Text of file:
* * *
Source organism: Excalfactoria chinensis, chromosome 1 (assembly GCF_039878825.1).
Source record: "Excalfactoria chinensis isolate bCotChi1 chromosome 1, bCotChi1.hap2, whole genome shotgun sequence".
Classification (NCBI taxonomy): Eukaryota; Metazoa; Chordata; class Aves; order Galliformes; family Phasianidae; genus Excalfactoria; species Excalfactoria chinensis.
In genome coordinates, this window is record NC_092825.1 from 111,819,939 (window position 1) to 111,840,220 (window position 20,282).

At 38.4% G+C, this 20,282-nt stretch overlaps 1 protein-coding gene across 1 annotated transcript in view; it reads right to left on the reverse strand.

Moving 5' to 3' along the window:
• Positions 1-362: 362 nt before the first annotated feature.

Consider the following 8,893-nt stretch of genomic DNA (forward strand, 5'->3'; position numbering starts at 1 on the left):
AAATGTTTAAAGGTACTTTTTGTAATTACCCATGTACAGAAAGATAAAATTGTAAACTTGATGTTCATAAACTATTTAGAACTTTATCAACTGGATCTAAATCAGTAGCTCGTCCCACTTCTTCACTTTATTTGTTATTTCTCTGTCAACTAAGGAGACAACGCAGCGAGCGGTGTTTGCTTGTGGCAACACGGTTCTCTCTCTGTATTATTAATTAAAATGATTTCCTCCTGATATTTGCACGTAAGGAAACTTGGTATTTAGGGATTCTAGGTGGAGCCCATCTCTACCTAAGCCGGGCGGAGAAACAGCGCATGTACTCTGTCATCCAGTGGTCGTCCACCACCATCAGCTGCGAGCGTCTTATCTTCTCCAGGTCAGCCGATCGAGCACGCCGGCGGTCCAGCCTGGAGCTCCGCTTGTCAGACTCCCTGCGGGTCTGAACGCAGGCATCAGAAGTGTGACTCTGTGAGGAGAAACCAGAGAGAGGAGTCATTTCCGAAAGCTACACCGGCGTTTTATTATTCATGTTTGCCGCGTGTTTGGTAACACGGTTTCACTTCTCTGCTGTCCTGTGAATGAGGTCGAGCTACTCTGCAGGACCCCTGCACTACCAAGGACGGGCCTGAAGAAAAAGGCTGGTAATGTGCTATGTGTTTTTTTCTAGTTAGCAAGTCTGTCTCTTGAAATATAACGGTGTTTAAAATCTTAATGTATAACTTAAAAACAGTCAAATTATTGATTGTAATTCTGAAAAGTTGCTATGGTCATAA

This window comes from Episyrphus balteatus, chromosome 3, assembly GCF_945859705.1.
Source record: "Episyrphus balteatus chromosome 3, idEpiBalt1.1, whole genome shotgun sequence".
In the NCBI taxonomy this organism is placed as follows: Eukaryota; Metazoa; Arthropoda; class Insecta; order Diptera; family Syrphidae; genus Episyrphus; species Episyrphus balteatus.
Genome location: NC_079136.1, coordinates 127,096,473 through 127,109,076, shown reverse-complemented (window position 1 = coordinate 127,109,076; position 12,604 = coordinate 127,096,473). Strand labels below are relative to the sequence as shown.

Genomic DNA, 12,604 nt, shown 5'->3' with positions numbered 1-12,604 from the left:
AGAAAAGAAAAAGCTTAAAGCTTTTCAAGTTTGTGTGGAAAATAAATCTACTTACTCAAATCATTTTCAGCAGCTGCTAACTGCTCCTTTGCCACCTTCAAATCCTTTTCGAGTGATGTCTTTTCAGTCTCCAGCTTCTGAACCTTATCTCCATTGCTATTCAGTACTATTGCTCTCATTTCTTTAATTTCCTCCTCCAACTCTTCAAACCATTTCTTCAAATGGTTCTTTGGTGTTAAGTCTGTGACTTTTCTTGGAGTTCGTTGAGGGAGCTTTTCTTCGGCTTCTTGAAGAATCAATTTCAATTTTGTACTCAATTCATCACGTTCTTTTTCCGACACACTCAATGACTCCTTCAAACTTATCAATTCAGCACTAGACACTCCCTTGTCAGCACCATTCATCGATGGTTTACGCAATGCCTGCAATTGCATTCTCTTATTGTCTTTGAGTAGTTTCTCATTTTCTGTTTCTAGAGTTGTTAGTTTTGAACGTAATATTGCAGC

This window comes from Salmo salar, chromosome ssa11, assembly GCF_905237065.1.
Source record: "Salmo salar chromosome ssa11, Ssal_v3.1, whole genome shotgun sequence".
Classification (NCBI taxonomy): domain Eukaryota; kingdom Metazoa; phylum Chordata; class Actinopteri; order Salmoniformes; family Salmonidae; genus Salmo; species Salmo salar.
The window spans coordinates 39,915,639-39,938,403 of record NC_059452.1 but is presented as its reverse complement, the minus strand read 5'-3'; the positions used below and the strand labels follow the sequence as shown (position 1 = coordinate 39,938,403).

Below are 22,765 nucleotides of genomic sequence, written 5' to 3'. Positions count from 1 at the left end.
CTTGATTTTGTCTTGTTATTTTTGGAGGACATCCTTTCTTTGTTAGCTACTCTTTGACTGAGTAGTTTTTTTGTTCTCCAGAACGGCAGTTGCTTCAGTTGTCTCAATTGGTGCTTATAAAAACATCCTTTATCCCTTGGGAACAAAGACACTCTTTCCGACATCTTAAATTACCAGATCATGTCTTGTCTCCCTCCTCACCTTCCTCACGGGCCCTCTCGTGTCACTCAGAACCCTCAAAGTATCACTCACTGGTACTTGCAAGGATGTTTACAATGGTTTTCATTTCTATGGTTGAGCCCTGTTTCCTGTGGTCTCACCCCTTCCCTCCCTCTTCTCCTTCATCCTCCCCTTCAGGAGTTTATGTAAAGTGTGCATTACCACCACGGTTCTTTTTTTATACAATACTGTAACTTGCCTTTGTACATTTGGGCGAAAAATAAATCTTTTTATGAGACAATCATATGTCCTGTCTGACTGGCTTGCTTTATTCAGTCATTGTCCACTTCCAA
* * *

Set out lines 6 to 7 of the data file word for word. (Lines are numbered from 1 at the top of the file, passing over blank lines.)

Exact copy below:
Moving 5' to 3' along the window:
• Positions 1-362: 362 nt before the first annotated feature.